Perspectives and Vision
Project Epic sees a vision of the future of emergency management that better supports inclusion of activities and information from members of the public during disasters and mass emergency events. Such a vision relies on integration of multiple subfields of computer science, and a commitment to an understanding of the domain of application. It supports the hopes of a grid/cyberinfrastructure-enabled future that makes use of social software. However, in contrast to how emergency management is often understood, it aims to push beyond the idea of monitoring on-line activity, and instead focuses on an understudied but critical aspect of mass emergency response—the needs and roles of members of the public. By viewing the citizenry as a powerful, self-organizing, and collectively intelligent force, information and communication technology can play a transformational role in crisis. Critical topics for research and development include an understanding of the quantity and quality of information (and its continuous change) produced through computer-mediated communication during emergencies; mechanisms for ensuring trustworthiness and security of information; mechanisms for aligning informal and formal sources of information; and new applications of information extraction techniques.
A common site of innovation, disasters and crisis often stretch the applied uses of current technology which exposes new abilities of these modern computer-mediated communication tools. Specifically highlighted are new methods of collaborative problem solving as victims of disaster attempt to organize in information sharing and recovery efforts.
Project EPIC investigates these constructive interpersonal relationships from understanding how people come together over Twitter to raise money for pre-paid cell phone plans for earthquake victims to analyzing the use of Facebook in performing immediate mobile background checks of new acquaintances in war zones.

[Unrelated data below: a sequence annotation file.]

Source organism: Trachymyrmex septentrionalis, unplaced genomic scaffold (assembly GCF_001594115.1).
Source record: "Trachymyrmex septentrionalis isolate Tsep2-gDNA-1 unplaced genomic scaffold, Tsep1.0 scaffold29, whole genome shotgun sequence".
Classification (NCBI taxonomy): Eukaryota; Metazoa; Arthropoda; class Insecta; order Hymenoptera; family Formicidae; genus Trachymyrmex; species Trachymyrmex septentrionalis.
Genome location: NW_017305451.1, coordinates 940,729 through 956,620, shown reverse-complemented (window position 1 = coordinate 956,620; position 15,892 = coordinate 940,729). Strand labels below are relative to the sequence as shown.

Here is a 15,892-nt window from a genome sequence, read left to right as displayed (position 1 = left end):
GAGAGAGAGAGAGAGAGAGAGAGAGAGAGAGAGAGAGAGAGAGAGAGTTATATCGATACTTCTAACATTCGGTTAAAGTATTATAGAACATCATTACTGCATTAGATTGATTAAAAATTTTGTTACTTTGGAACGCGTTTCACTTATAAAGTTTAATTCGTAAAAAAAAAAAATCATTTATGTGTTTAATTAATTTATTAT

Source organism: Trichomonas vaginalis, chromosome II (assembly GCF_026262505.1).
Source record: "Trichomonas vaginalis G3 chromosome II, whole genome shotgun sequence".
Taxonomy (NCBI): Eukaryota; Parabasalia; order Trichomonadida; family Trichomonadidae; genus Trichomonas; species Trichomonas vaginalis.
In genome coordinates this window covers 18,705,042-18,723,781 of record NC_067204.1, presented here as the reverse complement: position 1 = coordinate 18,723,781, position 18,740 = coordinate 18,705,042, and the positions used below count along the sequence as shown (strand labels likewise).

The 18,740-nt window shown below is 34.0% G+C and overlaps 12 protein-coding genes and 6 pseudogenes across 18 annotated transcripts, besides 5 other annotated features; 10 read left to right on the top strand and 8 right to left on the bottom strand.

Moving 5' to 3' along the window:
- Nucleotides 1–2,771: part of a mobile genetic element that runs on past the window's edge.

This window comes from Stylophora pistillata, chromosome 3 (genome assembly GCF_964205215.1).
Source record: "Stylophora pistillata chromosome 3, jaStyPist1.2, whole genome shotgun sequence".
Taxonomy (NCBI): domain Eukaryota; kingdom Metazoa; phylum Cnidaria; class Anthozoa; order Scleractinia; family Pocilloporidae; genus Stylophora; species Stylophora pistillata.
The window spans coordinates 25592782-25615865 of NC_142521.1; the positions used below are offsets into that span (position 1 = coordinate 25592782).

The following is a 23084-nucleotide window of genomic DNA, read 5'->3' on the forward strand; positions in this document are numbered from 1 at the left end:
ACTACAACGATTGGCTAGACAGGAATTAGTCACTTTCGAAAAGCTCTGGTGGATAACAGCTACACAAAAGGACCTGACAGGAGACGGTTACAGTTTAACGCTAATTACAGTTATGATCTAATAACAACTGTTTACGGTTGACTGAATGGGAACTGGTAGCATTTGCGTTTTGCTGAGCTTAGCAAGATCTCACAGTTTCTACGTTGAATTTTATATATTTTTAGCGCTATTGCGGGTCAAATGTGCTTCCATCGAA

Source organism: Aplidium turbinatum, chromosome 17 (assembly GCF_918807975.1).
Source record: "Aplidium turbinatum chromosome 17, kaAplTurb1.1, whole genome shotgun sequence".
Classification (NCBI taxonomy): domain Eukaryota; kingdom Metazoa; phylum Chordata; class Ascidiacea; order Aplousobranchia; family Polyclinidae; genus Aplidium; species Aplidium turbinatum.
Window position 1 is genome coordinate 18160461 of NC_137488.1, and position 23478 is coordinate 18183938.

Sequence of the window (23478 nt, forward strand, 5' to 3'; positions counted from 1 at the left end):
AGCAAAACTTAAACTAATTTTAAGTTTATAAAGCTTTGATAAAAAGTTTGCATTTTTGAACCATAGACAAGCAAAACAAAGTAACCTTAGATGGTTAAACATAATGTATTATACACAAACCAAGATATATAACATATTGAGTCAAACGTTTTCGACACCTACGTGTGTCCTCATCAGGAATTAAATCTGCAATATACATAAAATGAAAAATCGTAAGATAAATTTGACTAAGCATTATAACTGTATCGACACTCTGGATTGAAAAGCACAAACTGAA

In the age of Big Data and quantitative statistics, Project EPIC strives to perform qualitative analysis, acknowledging that today's crisis data is generated by distinct individuals in unique situations. Treating a user's entire social media stream as a single datapoint instead of just bits and pieces of their public communications allows us to construct a rich dataset which includes the background context for a user's communications.
Natural disasters and crisis events generate a strong social media response and produce high volume of textual data that are difficult to peruse manually and organize into a coherent picture. Yet valuable information is transmitted, and can provide useful insight into time- and safety-critical situations if captured and analyzed properly and rapidly. Computational linguistics allows us to extract linguistic and behavioral information from tweet text to aid in the task of information integration. We use natural language processing tools such as linguistic annotation, in the form of Named Entity Tagging, Part of Speech Tagging, and Event Extraction, and apply machine learning classification techniques to aid with information integration. We also combine linguistic annotation with sentiment analysis and geographic information to capture tweets that contribute to situational awareness.
Software Data Infrastructure
Efforts to architect software to collect, organize, curate, and process large-scale social media data have been a major challenge. Twitter data, for example, are both constantly changing and ephemeral, posing unique requirements for their collection and analysis. Restrictions held by service-hosted APIs such as rate limiting may cause unexpected throttling of the data collection process. When data have been collected, they must be cleaned, organized, and indexed for batch and real-time querying based on end-user requirements. Finally, as is evident in many forms within our society, infrastructure seeks to become invisible and provide a layer of security and trust to end-users who depend on it. In the Project EPIC lab, we software engineering researchers grapple with these concerns from software design to user studies. Our flagship systems, EPIC Collect and EPIC Analyze, are a testament to the research work carried out to advance knowledge of software infrastructural design and development.